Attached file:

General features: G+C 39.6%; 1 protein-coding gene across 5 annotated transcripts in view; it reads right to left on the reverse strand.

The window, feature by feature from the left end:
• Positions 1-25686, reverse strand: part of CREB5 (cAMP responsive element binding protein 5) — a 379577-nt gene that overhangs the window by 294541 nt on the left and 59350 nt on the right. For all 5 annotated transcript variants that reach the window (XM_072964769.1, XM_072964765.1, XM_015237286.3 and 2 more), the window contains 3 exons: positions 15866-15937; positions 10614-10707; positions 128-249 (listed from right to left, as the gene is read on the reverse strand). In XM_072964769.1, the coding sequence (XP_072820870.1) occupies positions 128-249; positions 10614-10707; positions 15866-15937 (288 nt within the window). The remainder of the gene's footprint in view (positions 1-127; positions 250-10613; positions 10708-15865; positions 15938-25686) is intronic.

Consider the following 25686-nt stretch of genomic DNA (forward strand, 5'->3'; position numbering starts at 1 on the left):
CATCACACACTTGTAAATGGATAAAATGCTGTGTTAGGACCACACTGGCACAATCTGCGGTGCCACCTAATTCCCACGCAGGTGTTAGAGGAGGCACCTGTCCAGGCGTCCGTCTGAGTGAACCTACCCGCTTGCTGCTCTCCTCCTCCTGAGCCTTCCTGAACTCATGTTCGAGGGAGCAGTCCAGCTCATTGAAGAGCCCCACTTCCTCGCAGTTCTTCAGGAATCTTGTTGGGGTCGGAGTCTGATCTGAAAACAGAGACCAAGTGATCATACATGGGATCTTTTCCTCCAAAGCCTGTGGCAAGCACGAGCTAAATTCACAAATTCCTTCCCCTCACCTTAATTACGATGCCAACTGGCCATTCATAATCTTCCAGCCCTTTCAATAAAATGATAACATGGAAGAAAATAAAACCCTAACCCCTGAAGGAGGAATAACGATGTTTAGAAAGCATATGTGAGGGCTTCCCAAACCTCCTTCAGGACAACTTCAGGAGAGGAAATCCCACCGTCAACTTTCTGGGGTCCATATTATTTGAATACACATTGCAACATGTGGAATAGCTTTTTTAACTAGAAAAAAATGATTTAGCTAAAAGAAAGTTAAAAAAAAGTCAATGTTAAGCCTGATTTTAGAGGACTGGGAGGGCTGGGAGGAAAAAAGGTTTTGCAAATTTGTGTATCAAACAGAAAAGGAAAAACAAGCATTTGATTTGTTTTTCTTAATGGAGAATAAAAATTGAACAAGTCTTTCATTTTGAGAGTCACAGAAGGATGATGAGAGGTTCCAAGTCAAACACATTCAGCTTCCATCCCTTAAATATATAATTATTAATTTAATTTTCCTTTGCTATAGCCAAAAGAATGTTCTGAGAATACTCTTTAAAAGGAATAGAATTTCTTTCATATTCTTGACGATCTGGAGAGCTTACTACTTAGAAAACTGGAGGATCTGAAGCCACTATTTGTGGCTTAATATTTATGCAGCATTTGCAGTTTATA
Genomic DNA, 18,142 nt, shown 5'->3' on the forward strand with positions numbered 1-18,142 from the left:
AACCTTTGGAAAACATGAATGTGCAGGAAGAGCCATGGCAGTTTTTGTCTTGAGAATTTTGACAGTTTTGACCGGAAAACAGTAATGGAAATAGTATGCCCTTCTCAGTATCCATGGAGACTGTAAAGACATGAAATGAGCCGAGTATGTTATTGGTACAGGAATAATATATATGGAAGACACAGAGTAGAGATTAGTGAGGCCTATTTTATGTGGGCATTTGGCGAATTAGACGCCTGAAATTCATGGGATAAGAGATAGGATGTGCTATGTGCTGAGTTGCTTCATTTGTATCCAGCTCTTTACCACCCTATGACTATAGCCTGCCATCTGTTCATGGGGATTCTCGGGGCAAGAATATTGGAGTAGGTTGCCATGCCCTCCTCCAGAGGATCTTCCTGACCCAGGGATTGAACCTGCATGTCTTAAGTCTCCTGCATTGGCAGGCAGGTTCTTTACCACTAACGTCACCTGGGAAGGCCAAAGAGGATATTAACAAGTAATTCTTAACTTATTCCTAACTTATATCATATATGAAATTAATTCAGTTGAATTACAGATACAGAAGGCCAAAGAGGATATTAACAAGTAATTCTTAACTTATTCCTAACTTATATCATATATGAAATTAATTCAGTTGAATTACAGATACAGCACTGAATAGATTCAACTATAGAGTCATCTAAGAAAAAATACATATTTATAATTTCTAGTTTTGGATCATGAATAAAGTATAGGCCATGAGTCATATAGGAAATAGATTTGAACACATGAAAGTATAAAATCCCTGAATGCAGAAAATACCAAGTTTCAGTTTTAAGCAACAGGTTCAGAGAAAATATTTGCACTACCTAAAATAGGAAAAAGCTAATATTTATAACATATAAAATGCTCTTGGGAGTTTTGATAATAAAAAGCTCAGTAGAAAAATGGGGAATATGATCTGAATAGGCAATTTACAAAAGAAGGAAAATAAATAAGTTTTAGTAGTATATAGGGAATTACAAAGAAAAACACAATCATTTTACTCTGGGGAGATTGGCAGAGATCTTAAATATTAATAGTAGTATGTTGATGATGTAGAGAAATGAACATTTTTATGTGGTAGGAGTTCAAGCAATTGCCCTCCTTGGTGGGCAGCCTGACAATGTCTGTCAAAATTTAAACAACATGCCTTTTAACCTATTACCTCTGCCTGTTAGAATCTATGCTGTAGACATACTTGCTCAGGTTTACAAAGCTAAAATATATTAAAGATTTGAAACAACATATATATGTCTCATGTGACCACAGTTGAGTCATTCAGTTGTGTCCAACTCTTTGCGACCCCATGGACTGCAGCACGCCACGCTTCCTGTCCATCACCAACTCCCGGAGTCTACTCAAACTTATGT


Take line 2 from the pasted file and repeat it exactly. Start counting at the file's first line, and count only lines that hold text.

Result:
The window, feature by feature from the left end: